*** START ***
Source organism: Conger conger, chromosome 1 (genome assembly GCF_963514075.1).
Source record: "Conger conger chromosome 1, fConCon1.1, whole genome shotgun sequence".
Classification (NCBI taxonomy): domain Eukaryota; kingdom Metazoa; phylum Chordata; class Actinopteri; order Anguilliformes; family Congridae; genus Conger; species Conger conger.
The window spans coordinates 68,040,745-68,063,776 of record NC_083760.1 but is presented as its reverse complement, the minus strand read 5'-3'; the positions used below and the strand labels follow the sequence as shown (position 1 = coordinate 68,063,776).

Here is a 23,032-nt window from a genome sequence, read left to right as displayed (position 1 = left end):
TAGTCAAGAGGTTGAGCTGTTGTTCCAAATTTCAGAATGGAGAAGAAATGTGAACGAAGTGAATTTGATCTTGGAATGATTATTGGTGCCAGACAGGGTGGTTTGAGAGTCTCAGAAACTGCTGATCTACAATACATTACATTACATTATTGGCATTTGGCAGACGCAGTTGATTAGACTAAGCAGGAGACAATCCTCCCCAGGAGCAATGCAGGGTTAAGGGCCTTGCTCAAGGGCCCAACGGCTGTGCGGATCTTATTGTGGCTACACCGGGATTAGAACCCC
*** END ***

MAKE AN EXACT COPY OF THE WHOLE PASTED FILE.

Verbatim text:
Source organism: Conger conger, chromosome 1 (genome assembly GCF_963514075.1).
Source record: "Conger conger chromosome 1, fConCon1.1, whole genome shotgun sequence".
Classification (NCBI taxonomy): domain Eukaryota; kingdom Metazoa; phylum Chordata; class Actinopteri; order Anguilliformes; family Congridae; genus Conger; species Conger conger.
The window spans coordinates 68,040,745-68,063,776 of record NC_083760.1 but is presented as its reverse complement, the minus strand read 5'-3'; the positions used below and the strand labels follow the sequence as shown (position 1 = coordinate 68,063,776).

Here is a 23,032-nt window from a genome sequence, read left to right as displayed (position 1 = left end):
TAGTCAAGAGGTTGAGCTGTTGTTCCAAATTTCAGAATGGAGAAGAAATGTGAACGAAGTGAATTTGATCTTGGAATGATTATTGGTGCCAGACAGGGTGGTTTGAGAGTCTCAGAAACTGCTGATCTACAATACATTACATTACATTATTGGCATTTGGCAGACGCAGTTGATTAGACTAAGCAGGAGACAATCCTCCCCAGGAGCAATGCAGGGTTAAGGGCCTTGCTCAAGGGCCCAACGGCTGTGCGGATCTTATTGTGGCTACACCGGGATTAGAACCCC